The mortality consequences of raising the speed limit to 65 mph on rural interstates

Am J Public Health. 1989 Oct;79(10):1392-5. doi: 10.2105/ajph.79.10.1392.


As of April 1987, states were permitted to raise the speed limit on rural interstates to 65 mph without incurring federal sanctions; 38 states elected to do so in 1987. Fatality data for the months when the new limit was in effect in 1987 were compared with fatalities in the same months of 1982-86 on rural interstates and other rural roads. Fatalities on rural interstates in the states with increased speed limits in 1987 were conservatively estimated to be 15 percent higher than they would have been if the states had retained the 55 mph limit (95% CI = 6, 24). Among states that retained the 55 mph limit, fatalities on rural interstates were 6 percent lower than expected (95% CI = -23, 13).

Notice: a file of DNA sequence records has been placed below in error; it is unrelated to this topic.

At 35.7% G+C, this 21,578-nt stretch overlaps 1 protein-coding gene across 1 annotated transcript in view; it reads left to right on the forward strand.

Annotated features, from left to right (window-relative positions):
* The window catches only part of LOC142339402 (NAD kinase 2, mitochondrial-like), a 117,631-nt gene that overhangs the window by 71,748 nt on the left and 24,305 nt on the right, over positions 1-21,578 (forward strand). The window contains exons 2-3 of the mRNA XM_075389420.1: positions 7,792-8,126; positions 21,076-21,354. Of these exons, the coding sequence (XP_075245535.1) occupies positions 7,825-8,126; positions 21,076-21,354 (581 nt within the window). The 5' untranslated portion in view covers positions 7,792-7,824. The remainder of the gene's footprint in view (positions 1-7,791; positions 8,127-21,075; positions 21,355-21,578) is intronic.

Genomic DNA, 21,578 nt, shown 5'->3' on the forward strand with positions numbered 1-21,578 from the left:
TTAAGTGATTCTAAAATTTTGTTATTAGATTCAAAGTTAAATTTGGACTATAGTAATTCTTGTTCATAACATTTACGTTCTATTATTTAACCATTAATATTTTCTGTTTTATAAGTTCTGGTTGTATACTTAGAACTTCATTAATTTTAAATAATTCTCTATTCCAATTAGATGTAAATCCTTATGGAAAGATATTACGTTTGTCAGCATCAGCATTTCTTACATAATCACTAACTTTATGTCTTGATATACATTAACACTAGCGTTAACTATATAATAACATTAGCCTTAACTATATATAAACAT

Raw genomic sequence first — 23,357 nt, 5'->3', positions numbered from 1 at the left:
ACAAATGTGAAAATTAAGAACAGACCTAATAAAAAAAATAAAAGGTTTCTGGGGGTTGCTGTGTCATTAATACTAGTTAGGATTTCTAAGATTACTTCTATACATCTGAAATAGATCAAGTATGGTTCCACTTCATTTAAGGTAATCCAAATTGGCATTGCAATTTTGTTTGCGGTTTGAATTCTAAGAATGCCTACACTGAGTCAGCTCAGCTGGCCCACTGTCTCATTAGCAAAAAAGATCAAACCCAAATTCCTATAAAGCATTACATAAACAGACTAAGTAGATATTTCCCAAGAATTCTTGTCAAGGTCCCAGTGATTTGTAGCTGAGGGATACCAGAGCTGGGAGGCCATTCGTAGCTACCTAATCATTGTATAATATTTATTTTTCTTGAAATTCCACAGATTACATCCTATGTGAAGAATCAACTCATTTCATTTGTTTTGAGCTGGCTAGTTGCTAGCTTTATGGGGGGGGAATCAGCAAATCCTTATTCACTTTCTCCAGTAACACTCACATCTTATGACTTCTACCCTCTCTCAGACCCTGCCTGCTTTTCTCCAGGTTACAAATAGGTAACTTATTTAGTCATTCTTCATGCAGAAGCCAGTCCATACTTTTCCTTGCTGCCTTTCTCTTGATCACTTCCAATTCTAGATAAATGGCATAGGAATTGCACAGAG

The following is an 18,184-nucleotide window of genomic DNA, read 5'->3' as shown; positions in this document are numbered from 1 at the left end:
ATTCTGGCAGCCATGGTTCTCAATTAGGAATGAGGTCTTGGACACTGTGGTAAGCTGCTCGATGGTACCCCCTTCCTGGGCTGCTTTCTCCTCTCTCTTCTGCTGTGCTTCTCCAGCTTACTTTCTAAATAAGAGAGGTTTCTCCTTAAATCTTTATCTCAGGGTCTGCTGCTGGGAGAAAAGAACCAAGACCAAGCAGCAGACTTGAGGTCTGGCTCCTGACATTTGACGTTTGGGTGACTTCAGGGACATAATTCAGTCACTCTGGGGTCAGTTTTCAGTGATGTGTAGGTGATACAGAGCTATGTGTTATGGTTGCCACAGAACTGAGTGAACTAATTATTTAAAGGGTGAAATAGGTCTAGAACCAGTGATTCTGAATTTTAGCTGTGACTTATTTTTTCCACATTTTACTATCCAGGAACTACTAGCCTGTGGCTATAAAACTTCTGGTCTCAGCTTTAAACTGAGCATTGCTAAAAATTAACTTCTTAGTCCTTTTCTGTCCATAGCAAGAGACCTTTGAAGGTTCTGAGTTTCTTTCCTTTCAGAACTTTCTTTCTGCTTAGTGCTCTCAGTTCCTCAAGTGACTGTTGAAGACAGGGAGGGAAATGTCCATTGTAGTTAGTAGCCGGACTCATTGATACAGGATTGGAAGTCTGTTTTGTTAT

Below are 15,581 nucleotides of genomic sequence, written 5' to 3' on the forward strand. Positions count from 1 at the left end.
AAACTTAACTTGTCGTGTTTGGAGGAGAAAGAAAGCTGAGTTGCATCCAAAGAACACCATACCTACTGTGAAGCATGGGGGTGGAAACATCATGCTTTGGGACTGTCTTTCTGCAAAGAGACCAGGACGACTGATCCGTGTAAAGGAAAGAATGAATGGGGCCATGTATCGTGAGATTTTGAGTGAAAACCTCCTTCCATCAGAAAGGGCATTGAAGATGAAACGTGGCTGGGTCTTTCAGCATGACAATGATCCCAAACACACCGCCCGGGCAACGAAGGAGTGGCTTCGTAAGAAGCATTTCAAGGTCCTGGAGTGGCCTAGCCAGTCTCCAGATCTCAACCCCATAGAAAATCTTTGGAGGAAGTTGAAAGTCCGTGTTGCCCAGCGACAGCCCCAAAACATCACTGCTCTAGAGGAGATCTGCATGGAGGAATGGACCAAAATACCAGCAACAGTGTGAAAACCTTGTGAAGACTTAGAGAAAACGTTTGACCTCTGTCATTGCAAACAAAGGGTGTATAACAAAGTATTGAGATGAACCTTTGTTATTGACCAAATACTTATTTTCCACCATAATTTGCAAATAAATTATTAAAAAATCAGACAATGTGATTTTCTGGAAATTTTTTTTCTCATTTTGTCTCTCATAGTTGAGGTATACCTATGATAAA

Publication types

  • Comparative Study

MeSH terms

  • Accidents, Traffic / mortality*
  • Accidents, Traffic / statistics & numerical data
  • Humans
  • Safety
  • United States